How much is enough? I now must wonder. I don't have any answers. But there are reminders of those who are present with us and I want to take a moment to thank my friend, Cara, who sent two of the air purifiers we need to make the home safer for Aaron; and Jake and Paul, who sent gift certificate s to Amazon so that Aaron might purchase some items that he needed or desired. I can tell you that Aaron has bought some serious reading material. I think he plans to build an empire while he recuperates.
Jake traveled from afar to accompany Aaron to his doctors' appointment s in Boston on Tuesday. Though it was a long and tedious day of waiting, Jake lifted Aaron's spirits and provided much needed camaraderie. He also gifted a talisman for Aaron to wear as good luck--a battle necklace, a sword to remind Aaron of his power.
My cousin, Jill, has been tireless in her efforts to help me prepare the house for Aaron's post transplant recovery and somehow manages to also make meals and give Sash some extra attention. My friend, Tary, has come to lend me a hand on several weeks and my friend, Polly, has nurtured the little one in her special way so I can accomplish a task or two and also delivered a few delicious meals. A woman I have never met, but am getting to know, Adele, has sent a few meals and offered many wise words of support. And thank you to Mary and Leslea and Paula who sent a meal from a distance. Those were relaxing nights knowing that we had one less thing to manage.
I also want to thank those who have committed to help us in Boston with Sasha and other daily needs: Louise, Elana, and Sarah, Lisa, Jill and Tary. And Frances and Norm who will love and care for our dogs while are away and assist with the the last minute home preparation s.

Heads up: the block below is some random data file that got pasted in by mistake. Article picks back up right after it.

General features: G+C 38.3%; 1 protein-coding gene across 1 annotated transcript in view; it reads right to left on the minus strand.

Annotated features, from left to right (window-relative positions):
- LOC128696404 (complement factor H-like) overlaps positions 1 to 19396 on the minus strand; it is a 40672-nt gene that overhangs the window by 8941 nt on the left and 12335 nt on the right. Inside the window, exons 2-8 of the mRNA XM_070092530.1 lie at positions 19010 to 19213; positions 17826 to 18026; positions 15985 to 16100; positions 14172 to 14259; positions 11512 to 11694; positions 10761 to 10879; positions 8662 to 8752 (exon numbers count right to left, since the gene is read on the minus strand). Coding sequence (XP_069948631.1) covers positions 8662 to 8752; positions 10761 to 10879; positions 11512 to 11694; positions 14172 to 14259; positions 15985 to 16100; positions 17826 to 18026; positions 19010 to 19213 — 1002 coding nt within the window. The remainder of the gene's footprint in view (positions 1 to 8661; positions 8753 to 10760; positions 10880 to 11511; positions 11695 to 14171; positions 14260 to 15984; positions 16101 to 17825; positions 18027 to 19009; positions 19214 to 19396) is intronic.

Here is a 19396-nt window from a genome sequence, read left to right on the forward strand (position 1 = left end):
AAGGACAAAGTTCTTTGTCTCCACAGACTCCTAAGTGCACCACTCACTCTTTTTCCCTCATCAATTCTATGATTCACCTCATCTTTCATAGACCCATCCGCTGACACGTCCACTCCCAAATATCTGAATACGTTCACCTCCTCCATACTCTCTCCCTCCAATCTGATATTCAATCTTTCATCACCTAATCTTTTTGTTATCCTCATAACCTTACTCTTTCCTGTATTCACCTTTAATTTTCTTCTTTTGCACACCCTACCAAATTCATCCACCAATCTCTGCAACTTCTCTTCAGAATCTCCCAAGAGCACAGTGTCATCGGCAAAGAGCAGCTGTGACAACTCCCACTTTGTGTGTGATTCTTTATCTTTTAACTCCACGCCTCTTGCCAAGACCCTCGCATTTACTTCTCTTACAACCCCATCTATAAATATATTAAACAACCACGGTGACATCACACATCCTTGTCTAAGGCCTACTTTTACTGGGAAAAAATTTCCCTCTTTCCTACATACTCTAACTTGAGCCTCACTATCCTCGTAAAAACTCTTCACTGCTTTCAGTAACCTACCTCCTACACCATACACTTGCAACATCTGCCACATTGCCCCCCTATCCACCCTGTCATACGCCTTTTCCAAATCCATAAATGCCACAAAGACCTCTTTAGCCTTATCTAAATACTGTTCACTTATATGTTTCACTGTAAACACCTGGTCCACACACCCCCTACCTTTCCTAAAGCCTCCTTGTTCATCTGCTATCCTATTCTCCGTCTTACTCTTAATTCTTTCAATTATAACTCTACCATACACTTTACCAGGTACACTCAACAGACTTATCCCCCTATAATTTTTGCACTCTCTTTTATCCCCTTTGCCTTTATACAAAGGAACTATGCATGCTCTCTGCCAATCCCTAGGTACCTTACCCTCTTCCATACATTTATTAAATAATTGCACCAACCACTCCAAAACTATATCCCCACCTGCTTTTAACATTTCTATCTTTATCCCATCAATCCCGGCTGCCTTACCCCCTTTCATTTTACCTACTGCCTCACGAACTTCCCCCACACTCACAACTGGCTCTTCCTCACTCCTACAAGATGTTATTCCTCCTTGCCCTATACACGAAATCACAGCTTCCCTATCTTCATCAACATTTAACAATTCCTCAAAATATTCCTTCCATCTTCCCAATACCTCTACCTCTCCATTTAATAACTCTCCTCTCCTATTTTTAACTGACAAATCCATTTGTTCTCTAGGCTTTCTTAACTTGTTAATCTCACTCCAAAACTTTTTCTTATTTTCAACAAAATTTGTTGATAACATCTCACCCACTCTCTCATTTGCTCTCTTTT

And to those of you who have contacted Lisa and offered to try to find ways to pitch in or reached out to us with words of support and encouragement.
Last night Aaron brought home a care package from two colleagues at work, Nina and Jodi. It was the first care bag to arrive and as I watched him lay out the DVD's and puzzles, I forgot initially what this bounty was meant for. And then I remembered. In one month, Aaron will not be sitting on our couch, flipping through movies, he will be in the hospital and we will be underway. We did not speak of what we were both thinking. Instead we discussed the selections and reasons behind them instead of imagining what will sustain us through some endless days. I ogled the items instead of envisioning the hospital space or the central line invading his body. I told him how wonderful it is to have friends that want to make his experience more tolerable and we both smiled.
There are layers to every moment. Unknown and familiar, anguish and appreciatio n, pain and relief, despair and delight. Some days it is as if nothing has happened and yet so much has happened. We are following a road that goes on forever and this is what we must wish for as we stand nearer to the beginning of this trek toward Aaron's continued life.
As we take one step and then another, I look for the presence of friends and family who will hand us water and cheer us on, who will bring changes of clothing and comfortable shoes, who will relieve our encumbered arms, who will walk beside us from time to time, or even carry us for a stretch, and for those who will sit with us while we rest without inspection or projection, just company. We look forward to meeting you on our travels.